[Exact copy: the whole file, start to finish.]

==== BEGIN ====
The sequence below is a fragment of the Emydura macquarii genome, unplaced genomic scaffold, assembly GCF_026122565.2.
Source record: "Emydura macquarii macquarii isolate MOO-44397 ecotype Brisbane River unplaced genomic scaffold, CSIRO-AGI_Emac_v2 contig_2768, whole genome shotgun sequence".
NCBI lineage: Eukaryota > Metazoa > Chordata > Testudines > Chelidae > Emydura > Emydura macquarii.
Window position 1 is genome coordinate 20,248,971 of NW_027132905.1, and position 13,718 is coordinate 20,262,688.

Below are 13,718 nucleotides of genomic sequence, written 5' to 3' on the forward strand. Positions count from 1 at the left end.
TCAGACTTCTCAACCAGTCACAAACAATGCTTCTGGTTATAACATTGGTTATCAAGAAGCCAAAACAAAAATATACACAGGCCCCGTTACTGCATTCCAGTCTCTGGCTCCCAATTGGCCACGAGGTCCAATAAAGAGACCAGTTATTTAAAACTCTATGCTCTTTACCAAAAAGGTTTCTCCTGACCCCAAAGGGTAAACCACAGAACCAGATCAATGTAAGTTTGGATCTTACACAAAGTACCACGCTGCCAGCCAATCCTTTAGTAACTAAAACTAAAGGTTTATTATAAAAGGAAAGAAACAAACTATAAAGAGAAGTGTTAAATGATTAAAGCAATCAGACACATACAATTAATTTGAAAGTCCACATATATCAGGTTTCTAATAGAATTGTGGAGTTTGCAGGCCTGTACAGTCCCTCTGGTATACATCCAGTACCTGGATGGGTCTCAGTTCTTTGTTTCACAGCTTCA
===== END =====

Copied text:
The sequence below is a fragment of the Emydura macquarii genome, unplaced genomic scaffold, assembly GCF_026122565.2.
Source record: "Emydura macquarii macquarii isolate MOO-44397 ecotype Brisbane River unplaced genomic scaffold, CSIRO-AGI_Emac_v2 contig_2768, whole genome shotgun sequence".
NCBI lineage: Eukaryota > Metazoa > Chordata > Testudines > Chelidae > Emydura > Emydura macquarii.
Window position 1 is genome coordinate 20,248,971 of NW_027132905.1, and position 13,718 is coordinate 20,262,688.

Below are 13,718 nucleotides of genomic sequence, written 5' to 3' on the forward strand. Positions count from 1 at the left end.
TCAGACTTCTCAACCAGTCACAAACAATGCTTCTGGTTATAACATTGGTTATCAAGAAGCCAAAACAAAAATATACACAGGCCCCGTTACTGCATTCCAGTCTCTGGCTCCCAATTGGCCACGAGGTCCAATAAAGAGACCAGTTATTTAAAACTCTATGCTCTTTACCAAAAAGGTTTCTCCTGACCCCAAAGGGTAAACCACAGAACCAGATCAATGTAAGTTTGGATCTTACACAAAGTACCACGCTGCCAGCCAATCCTTTAGTAACTAAAACTAAAGGTTTATTATAAAAGGAAAGAAACAAACTATAAAGAGAAGTGTTAAATGATTAAAGCAATCAGACACATACAATTAATTTGAAAGTCCACATATATCAGGTTTCTAATAGAATTGTGGAGTTTGCAGGCCTGTACAGTCCCTCTGGTATACATCCAGTACCTGGATGGGTCTCAGTTCTTTGTTTCACAGCTTCA